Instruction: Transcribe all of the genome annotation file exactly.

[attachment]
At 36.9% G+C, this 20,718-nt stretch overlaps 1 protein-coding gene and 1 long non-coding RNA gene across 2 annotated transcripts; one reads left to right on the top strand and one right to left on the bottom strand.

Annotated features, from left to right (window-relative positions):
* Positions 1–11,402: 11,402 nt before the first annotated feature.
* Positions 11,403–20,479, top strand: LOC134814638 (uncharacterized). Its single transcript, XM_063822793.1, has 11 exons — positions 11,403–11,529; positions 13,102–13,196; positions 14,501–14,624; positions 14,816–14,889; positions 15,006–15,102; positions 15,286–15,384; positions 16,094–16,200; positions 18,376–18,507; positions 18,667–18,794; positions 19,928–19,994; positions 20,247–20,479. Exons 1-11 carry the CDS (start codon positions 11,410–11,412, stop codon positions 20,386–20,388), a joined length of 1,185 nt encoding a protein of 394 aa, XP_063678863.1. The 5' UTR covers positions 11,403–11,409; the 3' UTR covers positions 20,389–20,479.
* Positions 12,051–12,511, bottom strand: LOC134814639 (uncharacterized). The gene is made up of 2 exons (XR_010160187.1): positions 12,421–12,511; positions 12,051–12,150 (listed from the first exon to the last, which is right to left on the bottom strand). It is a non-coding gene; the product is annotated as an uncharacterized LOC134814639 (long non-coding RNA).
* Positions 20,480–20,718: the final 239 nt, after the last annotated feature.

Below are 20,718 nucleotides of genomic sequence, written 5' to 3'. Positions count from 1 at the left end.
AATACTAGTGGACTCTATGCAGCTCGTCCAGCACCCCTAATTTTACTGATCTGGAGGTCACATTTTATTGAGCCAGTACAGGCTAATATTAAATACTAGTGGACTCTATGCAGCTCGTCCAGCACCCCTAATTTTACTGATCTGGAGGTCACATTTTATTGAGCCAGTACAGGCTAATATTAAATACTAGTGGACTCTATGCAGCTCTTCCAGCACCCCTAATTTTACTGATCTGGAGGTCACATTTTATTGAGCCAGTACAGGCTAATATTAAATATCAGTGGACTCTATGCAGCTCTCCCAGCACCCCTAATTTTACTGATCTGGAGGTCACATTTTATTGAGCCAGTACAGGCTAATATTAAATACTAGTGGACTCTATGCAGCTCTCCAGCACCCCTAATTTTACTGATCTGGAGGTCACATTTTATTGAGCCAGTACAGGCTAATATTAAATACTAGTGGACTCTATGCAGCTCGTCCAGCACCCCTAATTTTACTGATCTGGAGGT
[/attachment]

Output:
At 36.9% G+C, this 20,718-nt stretch overlaps 1 protein-coding gene and 1 long non-coding RNA gene across 2 annotated transcripts; one reads left to right on the top strand and one right to left on the bottom strand.

Annotated features, from left to right (window-relative positions):
* Positions 1–11,402: 11,402 nt before the first annotated feature.
* Positions 11,403–20,479, top strand: LOC134814638 (uncharacterized). Its single transcript, XM_063822793.1, has 11 exons — positions 11,403–11,529; positions 13,102–13,196; positions 14,501–14,624; positions 14,816–14,889; positions 15,006–15,102; positions 15,286–15,384; positions 16,094–16,200; positions 18,376–18,507; positions 18,667–18,794; positions 19,928–19,994; positions 20,247–20,479. Exons 1-11 carry the CDS (start codon positions 11,410–11,412, stop codon positions 20,386–20,388), a joined length of 1,185 nt encoding a protein of 394 aa, XP_063678863.1. The 5' UTR covers positions 11,403–11,409; the 3' UTR covers positions 20,389–20,479.
* Positions 12,051–12,511, bottom strand: LOC134814639 (uncharacterized). The gene is made up of 2 exons (XR_010160187.1): positions 12,421–12,511; positions 12,051–12,150 (listed from the first exon to the last, which is right to left on the bottom strand). It is a non-coding gene; the product is annotated as an uncharacterized LOC134814639 (long non-coding RNA).
* Positions 20,480–20,718: the final 239 nt, after the last annotated feature.

Below are 20,718 nucleotides of genomic sequence, written 5' to 3'. Positions count from 1 at the left end.
AATACTAGTGGACTCTATGCAGCTCGTCCAGCACCCCTAATTTTACTGATCTGGAGGTCACATTTTATTGAGCCAGTACAGGCTAATATTAAATACTAGTGGACTCTATGCAGCTCGTCCAGCACCCCTAATTTTACTGATCTGGAGGTCACATTTTATTGAGCCAGTACAGGCTAATATTAAATACTAGTGGACTCTATGCAGCTCTTCCAGCACCCCTAATTTTACTGATCTGGAGGTCACATTTTATTGAGCCAGTACAGGCTAATATTAAATATCAGTGGACTCTATGCAGCTCTCCCAGCACCCCTAATTTTACTGATCTGGAGGTCACATTTTATTGAGCCAGTACAGGCTAATATTAAATACTAGTGGACTCTATGCAGCTCTCCAGCACCCCTAATTTTACTGATCTGGAGGTCACATTTTATTGAGCCAGTACAGGCTAATATTAAATACTAGTGGACTCTATGCAGCTCGTCCAGCACCCCTAATTTTACTGATCTGGAGGT